• The new rule presents a difficult choice to the 6,000 caravan migrants. With long lines, and long wait times adding up to several months at legal border crossing sites, most migrants will have no choice but to turn around or pursue jobs in Mexico. Others, impatient, will try to cross illegally. If caught, they will lose the right to apply for legal entry for 3 to 10 years.

Number of Illegal Immigrant Families Set Record in October

The number of illegal immigrant families entering the U.S. shattered the record in October, according to new numbers released Friday. A staggering 23,121 parents and children traveling as families were caught jumping the border last month. That’s nearly 40 percent higher than any month on record. It’s also nearly 400 percent more than the number recorded just a year ago. Last week, Border Patrol agents nabs nearly 450 illegal immigrants on Tuesday and Wednesday. Those two days were more than the 450 nabbed in all of November last year. The numbers underscore the challenge the Trump administration is facing as it tries to tamp down on what appears to be a run for the border by Central Americans, particularly from Guatemala, Honduras and El Salvador. Pushed by grim conditions back home and enticed into the U.S. by lax policies, children and families from those countries have come to dominate the border immigration problem.

Illegal Immigrant Criminal Released by Sanctuary County Kills Three

An illegal immigrant released by a “sanctuary” county in New Jersey was charged last week with a triple homicide halfway across the country in Missouri, authorities said Friday. Luis Rodrigo Perez stands accused of being the gunman in a shooting rampage last week that claimed the lives of two men and one woman at two homes. U.S. Immigration and Customs Enforcement said it had tried to deport Perez after he was arrested on domestic violence charges in Middlesex County, New Jersey, last year. But the county, which has a noncooperation policy with ICE, refused to alert federal agents when it released Perez in February, ICE said. “Had ICE’s detainer request in December 2017 been honored by Middlesex County Jail, Luis Rodrigo Perez would have been placed in deportation proceedings and likely sent home to his country — and three innocent people might be alive today,” said Corey Price, acting ICE executive associate director.

Appeals Court Says Trump Can’t End DACA

A federal appeals court last Thursday upheld a ruling blocking the Trump administration from ending the Obama-era program that protects young undocumented immigrants who came to the United States as children from being deported. The ruling from a panel of the 9th U.S. Circuit Court of Appeals means a nationwide injunction allowing the Deferred Action for Childhood Arrivals program to continue will remain in effect. “We conclude that plaintiffs are likely to succeed on their claim that the rescission of DACA — at least as justified on this record — is arbitrary, capricious, or otherwise not in accordance with law,” reads the opinion from Judge Kim McLane Wardlaw, an appointee of President Bill Clinton. In September 2017, the Trump administration announced plans to phase out DACA, but lower court judges blocked the administration from doing so and ordered that renewals of protections for recipients continue until the appeals are resolved.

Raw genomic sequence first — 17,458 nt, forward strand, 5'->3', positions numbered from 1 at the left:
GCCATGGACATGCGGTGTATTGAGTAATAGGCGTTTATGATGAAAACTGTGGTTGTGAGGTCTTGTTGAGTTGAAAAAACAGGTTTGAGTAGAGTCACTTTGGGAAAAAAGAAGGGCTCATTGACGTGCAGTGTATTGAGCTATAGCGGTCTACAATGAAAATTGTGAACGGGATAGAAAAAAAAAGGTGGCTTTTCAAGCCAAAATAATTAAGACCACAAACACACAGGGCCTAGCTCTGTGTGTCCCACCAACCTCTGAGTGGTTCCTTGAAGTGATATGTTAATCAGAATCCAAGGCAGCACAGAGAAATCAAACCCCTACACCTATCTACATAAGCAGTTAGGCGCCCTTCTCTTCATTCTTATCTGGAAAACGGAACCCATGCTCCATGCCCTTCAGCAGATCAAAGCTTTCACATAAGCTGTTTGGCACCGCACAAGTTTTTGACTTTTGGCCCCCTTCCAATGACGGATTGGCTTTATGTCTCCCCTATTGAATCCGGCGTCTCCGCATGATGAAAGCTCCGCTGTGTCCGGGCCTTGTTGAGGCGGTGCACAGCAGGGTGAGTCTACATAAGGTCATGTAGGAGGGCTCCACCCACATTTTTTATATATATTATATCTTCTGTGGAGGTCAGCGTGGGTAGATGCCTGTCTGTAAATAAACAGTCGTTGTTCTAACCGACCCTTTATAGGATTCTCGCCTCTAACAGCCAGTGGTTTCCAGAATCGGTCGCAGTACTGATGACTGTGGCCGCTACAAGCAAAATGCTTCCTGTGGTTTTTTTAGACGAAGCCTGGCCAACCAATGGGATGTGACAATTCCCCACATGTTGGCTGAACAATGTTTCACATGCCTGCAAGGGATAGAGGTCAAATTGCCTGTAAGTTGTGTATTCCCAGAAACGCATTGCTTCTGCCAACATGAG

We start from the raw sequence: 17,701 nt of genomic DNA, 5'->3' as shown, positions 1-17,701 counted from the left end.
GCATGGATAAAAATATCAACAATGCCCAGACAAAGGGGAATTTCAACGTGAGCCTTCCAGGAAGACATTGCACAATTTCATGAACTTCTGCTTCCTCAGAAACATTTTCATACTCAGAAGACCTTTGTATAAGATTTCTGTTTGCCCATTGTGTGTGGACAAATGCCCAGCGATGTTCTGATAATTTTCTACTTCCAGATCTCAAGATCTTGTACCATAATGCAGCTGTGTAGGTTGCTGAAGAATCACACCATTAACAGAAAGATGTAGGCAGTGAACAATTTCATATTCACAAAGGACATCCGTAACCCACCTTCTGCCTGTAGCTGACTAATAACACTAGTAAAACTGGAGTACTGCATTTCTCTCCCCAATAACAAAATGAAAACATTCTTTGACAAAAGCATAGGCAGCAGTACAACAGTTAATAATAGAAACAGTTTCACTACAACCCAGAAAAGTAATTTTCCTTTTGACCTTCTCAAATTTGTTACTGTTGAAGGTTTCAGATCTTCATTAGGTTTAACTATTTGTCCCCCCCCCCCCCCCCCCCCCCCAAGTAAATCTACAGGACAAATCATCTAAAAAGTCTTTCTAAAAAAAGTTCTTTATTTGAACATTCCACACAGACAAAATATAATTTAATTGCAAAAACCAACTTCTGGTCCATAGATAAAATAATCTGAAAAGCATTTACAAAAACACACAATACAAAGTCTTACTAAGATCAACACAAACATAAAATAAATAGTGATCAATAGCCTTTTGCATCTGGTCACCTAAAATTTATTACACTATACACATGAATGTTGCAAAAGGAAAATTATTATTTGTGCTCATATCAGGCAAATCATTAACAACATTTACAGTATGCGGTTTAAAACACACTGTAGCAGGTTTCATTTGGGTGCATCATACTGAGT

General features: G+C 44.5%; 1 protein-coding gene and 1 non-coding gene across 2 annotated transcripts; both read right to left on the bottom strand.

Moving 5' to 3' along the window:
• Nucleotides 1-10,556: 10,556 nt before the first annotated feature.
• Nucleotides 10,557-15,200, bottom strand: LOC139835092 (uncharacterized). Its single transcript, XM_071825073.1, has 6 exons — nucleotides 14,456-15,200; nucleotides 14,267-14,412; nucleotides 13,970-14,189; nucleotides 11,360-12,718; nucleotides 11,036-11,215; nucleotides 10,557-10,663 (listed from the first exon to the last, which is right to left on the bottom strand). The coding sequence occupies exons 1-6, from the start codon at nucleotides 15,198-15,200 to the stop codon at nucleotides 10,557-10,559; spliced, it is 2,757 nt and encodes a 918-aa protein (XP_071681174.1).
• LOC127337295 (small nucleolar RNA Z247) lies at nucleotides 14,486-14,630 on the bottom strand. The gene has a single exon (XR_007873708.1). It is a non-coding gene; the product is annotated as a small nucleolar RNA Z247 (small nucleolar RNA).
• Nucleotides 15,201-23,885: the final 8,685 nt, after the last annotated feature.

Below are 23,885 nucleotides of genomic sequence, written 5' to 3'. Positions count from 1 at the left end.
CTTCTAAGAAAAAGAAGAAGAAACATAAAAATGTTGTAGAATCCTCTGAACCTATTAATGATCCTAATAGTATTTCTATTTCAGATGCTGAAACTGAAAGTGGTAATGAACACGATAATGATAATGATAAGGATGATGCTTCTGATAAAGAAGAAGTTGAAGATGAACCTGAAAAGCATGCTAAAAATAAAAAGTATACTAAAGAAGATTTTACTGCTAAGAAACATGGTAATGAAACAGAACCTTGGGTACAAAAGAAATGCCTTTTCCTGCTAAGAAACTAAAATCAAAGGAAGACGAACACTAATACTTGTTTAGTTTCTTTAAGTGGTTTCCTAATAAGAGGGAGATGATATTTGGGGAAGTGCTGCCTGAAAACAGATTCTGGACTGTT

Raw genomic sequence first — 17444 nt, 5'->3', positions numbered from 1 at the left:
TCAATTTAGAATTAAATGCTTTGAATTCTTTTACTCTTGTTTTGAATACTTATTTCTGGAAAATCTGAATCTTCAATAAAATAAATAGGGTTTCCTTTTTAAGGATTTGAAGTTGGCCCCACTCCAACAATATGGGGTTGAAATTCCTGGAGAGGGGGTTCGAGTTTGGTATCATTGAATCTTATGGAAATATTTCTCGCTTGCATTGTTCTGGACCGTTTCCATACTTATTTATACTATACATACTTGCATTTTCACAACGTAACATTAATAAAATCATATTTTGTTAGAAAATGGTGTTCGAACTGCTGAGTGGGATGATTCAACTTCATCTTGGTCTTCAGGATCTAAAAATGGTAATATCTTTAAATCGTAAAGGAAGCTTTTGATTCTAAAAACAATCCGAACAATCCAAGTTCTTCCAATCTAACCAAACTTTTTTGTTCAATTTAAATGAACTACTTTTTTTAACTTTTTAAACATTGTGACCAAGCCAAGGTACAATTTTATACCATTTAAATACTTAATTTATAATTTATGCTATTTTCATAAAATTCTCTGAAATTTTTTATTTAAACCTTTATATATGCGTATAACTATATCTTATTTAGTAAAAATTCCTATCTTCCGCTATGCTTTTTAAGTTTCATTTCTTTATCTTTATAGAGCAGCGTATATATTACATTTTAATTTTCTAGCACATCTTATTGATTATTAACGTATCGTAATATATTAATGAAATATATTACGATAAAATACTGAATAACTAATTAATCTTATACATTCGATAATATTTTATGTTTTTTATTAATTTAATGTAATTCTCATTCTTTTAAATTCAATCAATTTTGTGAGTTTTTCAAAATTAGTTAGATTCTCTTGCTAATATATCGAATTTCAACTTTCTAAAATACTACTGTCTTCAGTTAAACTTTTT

Antifa Expands its Hit List as Political Violence Escalates

When a mob of left-wing antifa activists descended Wednesday night on Fox News personality Tucker Carlson’s D.C. home, it signaled a new phase in the political violence and angry confrontations that now are targeting the news media. Political violence has been rising in the U.S. since 2012, according to the Global Terrorism Database. Increasingly aggressive activists have pushed political confrontation to the limit since 2016, accosting Republican lawmakers and Trump administration officials in restaurants and in the halls of Congress. And now they’re going after conservative journalists at their homes. Antifa is short of anti-fascist, though the group has anarchist leanings and targets anyone perceived as not in step with a far-left agenda.

Hate Crimes Rose 17% Last Year and Anti-Semitic Hate Crimes Rose 37%

Law enforcement agencies reported 7,175 hate crimes in 2017, up from 6,121 a year prior. More than half of such crimes — about 3 out of every 5 — targeted a person’s race or ethnicity, while about 1 out of 5 targeted their religion. The increase was fueled in part by more police departments reporting hate crimes data to the FBI, but overall there are still a large number of departments that do not send hate crimes to the federal database. The sharp increase in hate crimes in 2017 came even as overall violent crime in America fell slightly, by 0.2 percent, after increases in 2015 and 2016. Of the more than 7,000 incidents reported last year, 2,013 targeted black Americans, while 938 targeted Jewish Americans. Incidents targeting people for their sexual orientation accounted for 1,130 hate crimes, according to the FBI. Anti-Semitic hate crimes rose 37 percent in 2017. Anti-Islamic hate crimes declined 11 percent last year, with 273 such incidents, the data show.

Israel Concerned About Increased Anti-Semitic Incidents in U.S.

The Knesset’s Committee for Immigration, Absorption and Diaspora Affairs is concerned over the sharp increase in anti-Semitic incidents in the U.S., which culminated with the recent attack at a synagogue in Pittsburgh where a gunman shot 11 Jewish worshipers to death and wounded several others. “Israel must demand that the authorities in the United States eradicate the phenomenon and impose harsher punishment,” Committee Chairman MK Avraham Neguise stated. The U.S. Jewish community is the second-largest in the world and numbers some six million people. The Anti-Defamation League in its annual audit found that the number of anti-Semitic incidents in the US rose by 57 percent in 2017, the largest single-year increase on record and the second highest number reported since the American NGO began tracking such data in 1979.